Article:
Tuesday, January 23, 2007

How We Swear

From the Toronto Star, the five ways we swear, according to Steven Pinker, the Harvard cognitive scientist:
1. Cathartic. Stub a toe, and suddenly the topic of your conversation turns to excretion or copulation.

2. Dysphemistic. A dysphemism is the opposite of a euphemism, a way of rubbing something in the face of listeners, such as telling someone to stop their dog "crapping" [or shitting, in the parlance of our time] on your lawn, rather than "defecating."

3. Reputation. Cursing someone to lower their reputation, either to make them feel bad or to get others to think worse of them.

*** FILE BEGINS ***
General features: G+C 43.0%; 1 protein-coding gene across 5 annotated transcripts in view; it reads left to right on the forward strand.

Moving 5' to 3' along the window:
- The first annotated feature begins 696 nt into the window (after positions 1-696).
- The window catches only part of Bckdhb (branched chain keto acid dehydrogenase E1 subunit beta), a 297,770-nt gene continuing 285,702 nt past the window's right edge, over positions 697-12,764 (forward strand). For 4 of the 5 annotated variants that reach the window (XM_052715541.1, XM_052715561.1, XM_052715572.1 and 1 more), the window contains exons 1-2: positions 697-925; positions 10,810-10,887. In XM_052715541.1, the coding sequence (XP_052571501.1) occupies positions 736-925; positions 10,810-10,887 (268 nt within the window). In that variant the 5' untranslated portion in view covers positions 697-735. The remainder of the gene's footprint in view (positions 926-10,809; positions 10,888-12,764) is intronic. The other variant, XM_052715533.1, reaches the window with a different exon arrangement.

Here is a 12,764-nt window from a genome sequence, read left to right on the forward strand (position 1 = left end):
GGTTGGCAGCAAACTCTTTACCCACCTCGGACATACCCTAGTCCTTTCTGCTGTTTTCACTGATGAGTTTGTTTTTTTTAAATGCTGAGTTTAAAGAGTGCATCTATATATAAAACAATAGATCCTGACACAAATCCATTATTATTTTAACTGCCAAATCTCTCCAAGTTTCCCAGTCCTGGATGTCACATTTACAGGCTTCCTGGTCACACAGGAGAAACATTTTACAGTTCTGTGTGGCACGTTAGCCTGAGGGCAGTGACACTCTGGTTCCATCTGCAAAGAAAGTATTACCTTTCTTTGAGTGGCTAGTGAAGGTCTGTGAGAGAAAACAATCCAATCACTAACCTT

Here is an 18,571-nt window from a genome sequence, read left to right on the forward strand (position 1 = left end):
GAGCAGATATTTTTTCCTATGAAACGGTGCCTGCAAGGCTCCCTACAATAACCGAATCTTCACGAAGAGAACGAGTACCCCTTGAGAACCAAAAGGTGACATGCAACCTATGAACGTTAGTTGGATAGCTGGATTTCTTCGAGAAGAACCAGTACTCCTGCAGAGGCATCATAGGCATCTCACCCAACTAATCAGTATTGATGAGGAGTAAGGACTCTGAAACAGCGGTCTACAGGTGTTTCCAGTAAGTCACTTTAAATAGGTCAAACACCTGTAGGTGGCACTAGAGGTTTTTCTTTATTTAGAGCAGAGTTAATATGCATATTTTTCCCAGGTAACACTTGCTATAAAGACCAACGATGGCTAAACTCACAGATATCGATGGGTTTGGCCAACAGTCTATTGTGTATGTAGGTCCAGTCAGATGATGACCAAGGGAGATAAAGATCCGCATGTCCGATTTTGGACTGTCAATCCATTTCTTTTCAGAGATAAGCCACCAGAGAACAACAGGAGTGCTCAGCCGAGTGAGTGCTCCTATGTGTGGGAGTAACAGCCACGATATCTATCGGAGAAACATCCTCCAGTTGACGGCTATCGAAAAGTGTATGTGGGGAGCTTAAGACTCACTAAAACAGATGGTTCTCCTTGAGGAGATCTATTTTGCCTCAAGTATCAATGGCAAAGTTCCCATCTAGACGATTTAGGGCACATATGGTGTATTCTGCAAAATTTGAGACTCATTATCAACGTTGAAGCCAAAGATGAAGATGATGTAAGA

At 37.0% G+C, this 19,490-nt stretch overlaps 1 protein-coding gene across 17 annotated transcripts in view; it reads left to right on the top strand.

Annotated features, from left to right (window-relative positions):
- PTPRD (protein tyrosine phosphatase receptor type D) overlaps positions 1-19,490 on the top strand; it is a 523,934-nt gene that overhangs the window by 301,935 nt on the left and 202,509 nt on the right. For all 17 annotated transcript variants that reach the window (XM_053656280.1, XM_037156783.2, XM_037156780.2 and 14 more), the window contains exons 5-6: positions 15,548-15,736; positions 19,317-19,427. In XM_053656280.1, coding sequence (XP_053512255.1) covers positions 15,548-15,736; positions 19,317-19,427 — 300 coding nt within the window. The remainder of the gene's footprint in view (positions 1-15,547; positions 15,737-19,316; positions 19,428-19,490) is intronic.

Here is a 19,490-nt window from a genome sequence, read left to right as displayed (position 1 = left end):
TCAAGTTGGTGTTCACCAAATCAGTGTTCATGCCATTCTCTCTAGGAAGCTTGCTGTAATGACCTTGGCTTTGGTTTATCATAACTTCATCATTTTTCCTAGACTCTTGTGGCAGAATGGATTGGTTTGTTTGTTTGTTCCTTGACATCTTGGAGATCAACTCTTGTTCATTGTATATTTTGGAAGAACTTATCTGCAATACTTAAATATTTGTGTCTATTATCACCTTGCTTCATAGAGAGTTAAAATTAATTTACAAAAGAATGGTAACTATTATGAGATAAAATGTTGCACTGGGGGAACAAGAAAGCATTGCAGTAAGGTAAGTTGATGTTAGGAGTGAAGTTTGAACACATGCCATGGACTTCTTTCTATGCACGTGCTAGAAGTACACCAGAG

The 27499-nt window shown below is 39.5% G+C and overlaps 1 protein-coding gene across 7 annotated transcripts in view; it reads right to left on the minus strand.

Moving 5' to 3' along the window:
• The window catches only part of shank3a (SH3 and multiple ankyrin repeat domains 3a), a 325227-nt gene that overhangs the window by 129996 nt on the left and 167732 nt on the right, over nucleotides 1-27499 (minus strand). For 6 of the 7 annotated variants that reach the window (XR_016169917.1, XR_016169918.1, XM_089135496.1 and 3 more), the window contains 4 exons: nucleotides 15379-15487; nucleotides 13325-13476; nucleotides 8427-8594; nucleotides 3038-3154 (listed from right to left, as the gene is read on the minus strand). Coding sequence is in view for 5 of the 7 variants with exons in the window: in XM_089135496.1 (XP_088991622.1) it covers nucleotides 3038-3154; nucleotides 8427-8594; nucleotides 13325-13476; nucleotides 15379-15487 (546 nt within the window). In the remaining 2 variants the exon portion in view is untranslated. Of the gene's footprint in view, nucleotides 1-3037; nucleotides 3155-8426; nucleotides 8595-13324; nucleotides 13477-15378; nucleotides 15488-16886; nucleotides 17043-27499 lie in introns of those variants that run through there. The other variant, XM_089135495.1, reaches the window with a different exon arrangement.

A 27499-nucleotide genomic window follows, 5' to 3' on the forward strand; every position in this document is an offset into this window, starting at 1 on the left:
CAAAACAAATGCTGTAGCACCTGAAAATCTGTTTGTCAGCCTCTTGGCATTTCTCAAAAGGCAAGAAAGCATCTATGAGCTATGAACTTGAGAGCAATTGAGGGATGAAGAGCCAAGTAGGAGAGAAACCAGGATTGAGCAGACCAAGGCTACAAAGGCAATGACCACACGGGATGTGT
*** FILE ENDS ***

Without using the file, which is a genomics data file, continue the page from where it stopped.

4. Expletive. Used to fill out speech, such as "bloody fantastic" in British speech; waking up the listener's brain by using a taboo word.

5. Idiomatic. The mildest form, as in "he pissed me off." Using an idiom that has nothing to do with the actual content of the thought but simply spices up the language.
The five main subjects of our expletives, says Pinker, are disease, despised groups, excretion, infirmity, religion, and sex.



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